Less than half of adults with diabetic macular edema (DME, a thickening of the center of the retina that can cause blindness) have been told by a physician that diabetes has affected their eyes and fewer than 60 percent reported receiving an eye examination with pupil dilation in the last year, according to a report published by JAMA Ophthalmology, a JAMA Network publication.
DME can lead to substantial vision loss if it is left untreated for a year or more so physicians need to ensure that patients with diabetes are aware that the disease can affect their eyes. Treatment for DME has improved dramatically in recent years but prompt diagnosis is critical, according to the study background.
Neil M. Bressler, M.D., editor of JAMA Ophthalmology and of The Johns Hopkins University School of Medicine and Hospital, Baltimore, and colleagues analyzed data from the National Health and Nutrition Examination Survey to examine eye care and the awareness of eye disease among patients (40 years and older) with diabetes.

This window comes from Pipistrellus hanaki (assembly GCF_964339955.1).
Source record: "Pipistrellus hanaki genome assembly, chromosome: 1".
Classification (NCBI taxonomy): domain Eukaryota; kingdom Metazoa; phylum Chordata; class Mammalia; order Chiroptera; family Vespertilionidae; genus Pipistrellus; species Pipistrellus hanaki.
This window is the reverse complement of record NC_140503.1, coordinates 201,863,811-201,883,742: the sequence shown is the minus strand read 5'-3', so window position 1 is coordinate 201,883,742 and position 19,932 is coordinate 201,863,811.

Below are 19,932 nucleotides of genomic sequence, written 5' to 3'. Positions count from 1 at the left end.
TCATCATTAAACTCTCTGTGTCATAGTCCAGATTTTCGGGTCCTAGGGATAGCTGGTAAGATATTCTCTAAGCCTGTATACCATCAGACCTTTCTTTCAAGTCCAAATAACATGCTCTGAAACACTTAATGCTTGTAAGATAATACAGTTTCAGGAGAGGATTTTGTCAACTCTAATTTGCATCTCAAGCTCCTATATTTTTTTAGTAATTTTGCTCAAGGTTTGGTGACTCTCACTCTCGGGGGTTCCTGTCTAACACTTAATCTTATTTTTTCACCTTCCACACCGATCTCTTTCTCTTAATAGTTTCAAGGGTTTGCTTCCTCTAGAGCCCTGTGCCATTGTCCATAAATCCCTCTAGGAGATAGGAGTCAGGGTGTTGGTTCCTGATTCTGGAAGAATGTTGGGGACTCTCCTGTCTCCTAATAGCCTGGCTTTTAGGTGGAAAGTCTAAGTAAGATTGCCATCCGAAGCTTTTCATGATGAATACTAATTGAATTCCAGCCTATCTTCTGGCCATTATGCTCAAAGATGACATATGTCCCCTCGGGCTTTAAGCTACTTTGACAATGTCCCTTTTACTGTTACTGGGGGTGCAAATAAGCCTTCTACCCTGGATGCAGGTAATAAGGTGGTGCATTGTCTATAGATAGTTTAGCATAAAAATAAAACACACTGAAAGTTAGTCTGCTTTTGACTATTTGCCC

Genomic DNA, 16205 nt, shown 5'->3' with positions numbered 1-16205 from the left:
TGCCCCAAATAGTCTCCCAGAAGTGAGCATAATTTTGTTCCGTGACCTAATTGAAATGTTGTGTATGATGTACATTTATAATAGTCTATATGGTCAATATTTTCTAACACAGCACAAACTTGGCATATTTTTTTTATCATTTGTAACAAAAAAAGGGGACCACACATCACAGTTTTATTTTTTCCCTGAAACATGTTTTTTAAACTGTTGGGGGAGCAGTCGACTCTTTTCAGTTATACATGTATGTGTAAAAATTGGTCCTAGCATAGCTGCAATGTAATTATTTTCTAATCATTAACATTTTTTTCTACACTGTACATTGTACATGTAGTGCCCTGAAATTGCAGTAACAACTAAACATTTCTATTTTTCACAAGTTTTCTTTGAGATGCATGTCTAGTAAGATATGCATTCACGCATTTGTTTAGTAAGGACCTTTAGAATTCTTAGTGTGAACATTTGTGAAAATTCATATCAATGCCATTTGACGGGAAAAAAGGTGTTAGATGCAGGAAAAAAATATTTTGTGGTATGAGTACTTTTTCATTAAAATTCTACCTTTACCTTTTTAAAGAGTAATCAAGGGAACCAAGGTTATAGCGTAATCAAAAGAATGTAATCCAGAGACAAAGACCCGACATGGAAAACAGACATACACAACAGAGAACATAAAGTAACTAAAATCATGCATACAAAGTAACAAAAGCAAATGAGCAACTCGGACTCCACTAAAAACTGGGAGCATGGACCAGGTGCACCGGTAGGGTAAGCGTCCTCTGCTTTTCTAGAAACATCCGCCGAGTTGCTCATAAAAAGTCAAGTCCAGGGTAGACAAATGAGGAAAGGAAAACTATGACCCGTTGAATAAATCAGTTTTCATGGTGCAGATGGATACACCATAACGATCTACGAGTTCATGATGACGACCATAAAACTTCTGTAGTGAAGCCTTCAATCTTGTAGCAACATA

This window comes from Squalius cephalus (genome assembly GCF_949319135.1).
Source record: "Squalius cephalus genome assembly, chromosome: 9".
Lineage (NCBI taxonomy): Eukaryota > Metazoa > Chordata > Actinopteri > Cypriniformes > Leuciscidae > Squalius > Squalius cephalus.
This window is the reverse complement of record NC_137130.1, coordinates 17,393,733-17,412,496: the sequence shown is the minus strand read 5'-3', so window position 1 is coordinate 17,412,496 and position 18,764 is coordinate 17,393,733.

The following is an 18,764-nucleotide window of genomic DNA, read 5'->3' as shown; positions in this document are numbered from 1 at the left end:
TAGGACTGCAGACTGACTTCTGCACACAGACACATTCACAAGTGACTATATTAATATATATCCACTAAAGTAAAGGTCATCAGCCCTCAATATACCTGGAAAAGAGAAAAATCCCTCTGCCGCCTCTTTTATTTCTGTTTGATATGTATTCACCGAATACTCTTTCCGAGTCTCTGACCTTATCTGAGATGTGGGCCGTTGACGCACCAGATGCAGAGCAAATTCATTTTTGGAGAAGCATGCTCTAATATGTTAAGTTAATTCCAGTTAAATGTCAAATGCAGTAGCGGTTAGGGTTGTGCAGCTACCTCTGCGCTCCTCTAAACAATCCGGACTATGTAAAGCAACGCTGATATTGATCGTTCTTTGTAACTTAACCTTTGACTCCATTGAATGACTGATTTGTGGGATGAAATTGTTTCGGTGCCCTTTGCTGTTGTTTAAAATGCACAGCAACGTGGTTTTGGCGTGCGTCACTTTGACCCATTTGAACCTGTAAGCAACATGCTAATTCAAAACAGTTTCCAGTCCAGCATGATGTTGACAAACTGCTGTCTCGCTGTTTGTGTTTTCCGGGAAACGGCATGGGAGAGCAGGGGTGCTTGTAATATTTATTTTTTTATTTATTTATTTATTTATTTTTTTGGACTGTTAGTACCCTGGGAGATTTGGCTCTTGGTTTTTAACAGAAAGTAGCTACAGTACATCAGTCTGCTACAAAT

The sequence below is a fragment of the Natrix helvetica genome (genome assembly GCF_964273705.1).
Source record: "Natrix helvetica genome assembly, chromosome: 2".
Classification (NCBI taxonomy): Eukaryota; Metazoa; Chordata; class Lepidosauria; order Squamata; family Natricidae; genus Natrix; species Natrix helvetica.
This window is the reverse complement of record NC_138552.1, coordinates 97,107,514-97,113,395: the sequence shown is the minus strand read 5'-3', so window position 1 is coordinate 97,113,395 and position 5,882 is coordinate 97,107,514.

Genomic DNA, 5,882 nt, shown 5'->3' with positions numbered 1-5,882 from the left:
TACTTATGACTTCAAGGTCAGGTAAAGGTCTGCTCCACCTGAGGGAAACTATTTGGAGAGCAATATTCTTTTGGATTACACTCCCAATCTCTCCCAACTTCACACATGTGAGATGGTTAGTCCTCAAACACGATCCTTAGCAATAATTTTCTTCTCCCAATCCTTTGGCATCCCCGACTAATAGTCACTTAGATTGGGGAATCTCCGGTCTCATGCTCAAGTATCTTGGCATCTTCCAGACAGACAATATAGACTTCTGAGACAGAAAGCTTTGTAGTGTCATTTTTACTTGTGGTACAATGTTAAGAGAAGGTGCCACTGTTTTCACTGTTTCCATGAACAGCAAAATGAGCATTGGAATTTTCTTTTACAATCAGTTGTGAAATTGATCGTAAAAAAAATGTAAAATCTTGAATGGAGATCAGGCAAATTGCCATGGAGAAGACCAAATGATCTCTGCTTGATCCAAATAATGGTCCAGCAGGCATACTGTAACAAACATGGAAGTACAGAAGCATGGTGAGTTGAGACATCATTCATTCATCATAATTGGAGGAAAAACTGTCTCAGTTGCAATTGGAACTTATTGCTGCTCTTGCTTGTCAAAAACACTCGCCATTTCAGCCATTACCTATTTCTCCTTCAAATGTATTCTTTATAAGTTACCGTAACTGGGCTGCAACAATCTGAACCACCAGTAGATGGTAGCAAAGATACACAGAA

Researchers found that 44.7 percent of adults with DME reported being told by physicians that diabetes had affected their eyes or that they had retinopathy; 46.7 percent reported visiting a diabetes nurse educator, dietician or nutritionist for their diabetes more than one year ago or never; and 59.7 percent reported receiving an eye examination with pupil dilation in the last year, according to the results.
“Our results suggest that many individuals with DME report not receiving prompt diabetes-related or eye-related care, although many of these individuals are at risk of substantial visual loss that could be lessened or eliminated with appropriate care,” the authors conclude.
(JAMA Ophthalmol. Published online December 19, 2013. doi:10.1001/.jamaopthalmol.2013.6426.